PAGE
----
Susan Schmidt is a Queensland-based fine-arts painter, graphic designer and award-winning illustrator. Her works have featured in numerous exhibitions within Australia and overseas, including the Chelsea International Fine Art Collective in New York in 2012 and Contemporary Istanbul in 2014. Susan approached Arts Law in 2014 after she saw one of her artworks reproduced on a book cover without her permission. Susan had created the artwork in question as a commission over twenty years previously and was very surprised to see it on a book cover in her local library.

  • Switchflick Productions: getting permission to use archival images & footage in a documentary

    Switchflick Productions is the brainchild of Sophia Himi and Vivian Wong (pictured above; reproduced with permission), co-directors who produced a documentary about a renowned Former First Lady in Southeast Asia.

    The duo contacted Arts Law in relation to issues they were having with securing archival images and footage from the former First Lady’s public life, held in an international Archive. Sophia and Vivian were concerned that amendments to their own standard copyright clearance form required by the Archive would result in their film being published or reproduced without their permission. They were also concerned about unspecified copying costs required by the Archive.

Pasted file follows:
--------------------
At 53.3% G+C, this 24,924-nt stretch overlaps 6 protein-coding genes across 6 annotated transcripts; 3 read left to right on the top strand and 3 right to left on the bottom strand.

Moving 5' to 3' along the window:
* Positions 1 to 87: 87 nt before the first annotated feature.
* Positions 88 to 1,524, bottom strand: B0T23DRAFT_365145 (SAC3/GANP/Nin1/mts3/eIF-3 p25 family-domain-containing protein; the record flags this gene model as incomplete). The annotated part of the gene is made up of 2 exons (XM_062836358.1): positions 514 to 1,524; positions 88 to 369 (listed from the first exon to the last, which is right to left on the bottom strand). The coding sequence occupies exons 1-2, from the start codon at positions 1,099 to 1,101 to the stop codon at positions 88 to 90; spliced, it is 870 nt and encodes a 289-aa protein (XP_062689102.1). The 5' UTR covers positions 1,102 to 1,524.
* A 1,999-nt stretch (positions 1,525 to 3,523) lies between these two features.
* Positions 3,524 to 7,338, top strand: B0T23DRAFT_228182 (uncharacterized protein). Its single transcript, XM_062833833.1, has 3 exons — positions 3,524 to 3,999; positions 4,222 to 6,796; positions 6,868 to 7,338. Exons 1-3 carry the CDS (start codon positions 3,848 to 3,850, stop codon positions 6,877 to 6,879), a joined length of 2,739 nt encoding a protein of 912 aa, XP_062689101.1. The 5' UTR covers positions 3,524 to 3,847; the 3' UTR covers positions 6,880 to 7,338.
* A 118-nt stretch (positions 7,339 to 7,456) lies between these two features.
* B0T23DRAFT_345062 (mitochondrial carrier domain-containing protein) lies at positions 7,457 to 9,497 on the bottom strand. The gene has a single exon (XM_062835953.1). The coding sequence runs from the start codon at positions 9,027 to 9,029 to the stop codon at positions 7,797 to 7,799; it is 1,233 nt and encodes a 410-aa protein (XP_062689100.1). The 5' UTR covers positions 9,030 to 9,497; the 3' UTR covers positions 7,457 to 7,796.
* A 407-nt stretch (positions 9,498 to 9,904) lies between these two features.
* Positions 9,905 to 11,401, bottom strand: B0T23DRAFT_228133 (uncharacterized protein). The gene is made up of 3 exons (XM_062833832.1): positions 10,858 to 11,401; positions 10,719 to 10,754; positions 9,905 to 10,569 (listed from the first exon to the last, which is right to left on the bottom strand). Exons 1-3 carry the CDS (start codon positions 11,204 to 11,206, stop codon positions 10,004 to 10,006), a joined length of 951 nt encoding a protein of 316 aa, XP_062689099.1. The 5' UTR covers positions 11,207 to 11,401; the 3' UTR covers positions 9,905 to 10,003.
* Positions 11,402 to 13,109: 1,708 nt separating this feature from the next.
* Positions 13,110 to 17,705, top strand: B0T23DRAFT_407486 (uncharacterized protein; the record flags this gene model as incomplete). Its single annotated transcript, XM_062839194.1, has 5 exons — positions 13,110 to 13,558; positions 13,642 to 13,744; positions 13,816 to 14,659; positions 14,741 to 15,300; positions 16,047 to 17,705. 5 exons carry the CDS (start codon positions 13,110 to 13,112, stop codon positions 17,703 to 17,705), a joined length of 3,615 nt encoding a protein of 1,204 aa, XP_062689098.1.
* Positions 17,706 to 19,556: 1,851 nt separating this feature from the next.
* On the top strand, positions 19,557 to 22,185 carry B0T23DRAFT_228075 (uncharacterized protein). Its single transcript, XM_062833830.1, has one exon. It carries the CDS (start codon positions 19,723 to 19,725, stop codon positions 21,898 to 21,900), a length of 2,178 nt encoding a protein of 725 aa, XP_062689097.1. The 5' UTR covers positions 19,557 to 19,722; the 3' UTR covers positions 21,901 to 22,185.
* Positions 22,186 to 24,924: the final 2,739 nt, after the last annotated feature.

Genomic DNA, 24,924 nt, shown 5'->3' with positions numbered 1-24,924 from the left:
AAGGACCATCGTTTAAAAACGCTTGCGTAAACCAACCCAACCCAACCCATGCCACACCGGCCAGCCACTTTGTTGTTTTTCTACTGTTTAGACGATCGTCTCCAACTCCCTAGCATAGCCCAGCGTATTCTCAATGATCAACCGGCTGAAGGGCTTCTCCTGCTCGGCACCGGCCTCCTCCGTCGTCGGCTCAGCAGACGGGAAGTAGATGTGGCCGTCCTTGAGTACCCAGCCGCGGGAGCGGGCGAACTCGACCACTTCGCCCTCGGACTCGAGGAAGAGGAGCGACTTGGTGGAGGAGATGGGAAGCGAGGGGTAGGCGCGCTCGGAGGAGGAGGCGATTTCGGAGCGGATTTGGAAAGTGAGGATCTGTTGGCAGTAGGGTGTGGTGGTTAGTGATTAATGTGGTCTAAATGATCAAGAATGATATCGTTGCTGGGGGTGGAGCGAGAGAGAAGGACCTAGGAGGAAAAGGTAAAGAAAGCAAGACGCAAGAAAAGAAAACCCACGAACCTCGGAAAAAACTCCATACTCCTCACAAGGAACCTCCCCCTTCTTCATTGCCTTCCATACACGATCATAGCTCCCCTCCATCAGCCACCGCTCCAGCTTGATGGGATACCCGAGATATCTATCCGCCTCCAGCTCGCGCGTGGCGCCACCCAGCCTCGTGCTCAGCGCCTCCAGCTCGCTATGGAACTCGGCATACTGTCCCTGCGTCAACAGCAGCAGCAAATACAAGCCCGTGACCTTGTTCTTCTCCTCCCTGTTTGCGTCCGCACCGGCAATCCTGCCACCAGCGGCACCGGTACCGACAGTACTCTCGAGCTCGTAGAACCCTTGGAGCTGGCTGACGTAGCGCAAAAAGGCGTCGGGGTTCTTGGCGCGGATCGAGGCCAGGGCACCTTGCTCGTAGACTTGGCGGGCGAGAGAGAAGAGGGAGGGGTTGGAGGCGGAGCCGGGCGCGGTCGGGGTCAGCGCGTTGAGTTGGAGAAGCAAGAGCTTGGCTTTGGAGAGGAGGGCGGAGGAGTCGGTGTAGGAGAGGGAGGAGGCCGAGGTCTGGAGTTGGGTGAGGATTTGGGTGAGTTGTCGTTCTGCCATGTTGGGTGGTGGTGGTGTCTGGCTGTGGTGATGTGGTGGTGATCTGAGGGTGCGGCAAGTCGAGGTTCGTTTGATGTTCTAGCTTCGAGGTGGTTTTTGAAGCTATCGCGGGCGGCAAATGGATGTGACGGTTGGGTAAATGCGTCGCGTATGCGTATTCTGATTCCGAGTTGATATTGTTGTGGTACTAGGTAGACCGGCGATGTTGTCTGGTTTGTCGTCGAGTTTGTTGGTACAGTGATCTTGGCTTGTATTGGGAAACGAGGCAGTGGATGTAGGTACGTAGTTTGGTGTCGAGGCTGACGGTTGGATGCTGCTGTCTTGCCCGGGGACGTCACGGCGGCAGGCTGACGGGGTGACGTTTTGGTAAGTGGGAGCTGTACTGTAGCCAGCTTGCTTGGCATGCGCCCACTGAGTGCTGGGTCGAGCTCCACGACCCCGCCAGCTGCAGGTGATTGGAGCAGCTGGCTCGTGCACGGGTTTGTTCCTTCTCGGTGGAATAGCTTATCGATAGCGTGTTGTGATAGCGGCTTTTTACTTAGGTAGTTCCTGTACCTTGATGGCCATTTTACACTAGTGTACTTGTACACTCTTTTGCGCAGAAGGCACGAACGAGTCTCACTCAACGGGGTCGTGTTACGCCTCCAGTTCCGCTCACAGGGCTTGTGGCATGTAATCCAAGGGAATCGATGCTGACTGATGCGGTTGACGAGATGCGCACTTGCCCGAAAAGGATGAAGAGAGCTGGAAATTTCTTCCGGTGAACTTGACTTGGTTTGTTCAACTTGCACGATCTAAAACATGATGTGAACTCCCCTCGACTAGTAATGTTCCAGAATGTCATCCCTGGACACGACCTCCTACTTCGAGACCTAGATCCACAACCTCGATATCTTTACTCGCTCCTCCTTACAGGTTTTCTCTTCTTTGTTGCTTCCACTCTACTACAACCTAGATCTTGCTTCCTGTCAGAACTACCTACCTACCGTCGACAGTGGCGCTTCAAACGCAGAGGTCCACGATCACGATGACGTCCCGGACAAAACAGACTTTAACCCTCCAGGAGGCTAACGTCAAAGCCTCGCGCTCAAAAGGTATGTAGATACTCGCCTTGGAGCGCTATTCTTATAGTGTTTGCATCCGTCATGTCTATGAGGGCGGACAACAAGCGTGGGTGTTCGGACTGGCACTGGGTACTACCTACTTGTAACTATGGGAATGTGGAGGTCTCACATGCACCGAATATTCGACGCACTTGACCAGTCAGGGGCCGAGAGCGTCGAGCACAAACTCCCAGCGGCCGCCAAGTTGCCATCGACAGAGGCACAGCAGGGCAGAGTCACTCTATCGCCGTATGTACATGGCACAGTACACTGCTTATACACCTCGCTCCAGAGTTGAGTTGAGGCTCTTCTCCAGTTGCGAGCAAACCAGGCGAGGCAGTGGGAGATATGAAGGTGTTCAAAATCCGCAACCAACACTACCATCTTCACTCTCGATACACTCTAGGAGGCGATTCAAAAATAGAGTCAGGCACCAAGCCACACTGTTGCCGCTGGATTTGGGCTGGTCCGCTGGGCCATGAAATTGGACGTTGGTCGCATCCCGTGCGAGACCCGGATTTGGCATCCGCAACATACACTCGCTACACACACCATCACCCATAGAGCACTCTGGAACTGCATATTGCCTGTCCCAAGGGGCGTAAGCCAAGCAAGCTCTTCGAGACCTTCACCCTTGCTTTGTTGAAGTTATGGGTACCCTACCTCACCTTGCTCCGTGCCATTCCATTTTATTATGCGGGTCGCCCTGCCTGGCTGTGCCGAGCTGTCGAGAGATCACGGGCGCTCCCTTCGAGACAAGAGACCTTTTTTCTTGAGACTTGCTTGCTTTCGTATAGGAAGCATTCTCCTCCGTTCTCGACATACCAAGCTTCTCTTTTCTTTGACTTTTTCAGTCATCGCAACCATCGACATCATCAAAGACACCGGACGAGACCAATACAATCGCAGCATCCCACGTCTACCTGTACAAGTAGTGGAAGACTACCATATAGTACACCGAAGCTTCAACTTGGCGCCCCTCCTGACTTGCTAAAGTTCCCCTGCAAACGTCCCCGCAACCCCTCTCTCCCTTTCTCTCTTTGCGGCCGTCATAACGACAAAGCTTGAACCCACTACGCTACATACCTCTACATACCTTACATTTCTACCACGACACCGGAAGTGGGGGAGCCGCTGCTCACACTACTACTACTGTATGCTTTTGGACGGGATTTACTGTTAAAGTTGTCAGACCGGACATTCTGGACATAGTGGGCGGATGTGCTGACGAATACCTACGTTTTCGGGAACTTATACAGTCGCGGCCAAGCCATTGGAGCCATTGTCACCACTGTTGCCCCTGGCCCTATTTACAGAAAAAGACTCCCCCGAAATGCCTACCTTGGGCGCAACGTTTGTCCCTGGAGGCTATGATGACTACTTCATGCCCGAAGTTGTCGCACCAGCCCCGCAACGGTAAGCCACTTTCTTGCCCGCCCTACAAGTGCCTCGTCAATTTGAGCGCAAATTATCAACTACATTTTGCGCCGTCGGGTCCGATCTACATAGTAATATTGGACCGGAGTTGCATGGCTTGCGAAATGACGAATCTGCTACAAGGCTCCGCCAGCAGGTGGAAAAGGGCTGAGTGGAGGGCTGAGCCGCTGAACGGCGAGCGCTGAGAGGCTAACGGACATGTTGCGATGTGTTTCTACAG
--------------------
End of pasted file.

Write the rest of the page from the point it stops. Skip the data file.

• Tanya Hendy: Navigating filmmakers through the complicated (but possible!) music licensing process

    Tanya Hendy is a filmmaker who approached Arts Law for advice about including an excerpt of an instrumental version of a very well-known 80’s pop song in her film.

  • The Brow Horn Orchestra: On the road to success

    The Brow Horn Orchestra (http://www.facebook.com/thebrowhornorchestra) is a six piece afro-electro funk band based in Perth, Western Australia. The band has garnered a cult following since winning Best Funk Act at the 2010 Western Australian Music Industry Awards and Best Live Act  at the Perth Dance Music Awards. In light of the band’s growing profile, founding members Nic Owen and Karri Harper-Meredith (who started out ‘The Brow’ as a street performing duo back in 2007) sat down with Arts Law Senior Solicitor Delwyn Everard at the 2011 WAMi Festival to get some general legal advice around band management.

  • The Dion Beasley Trust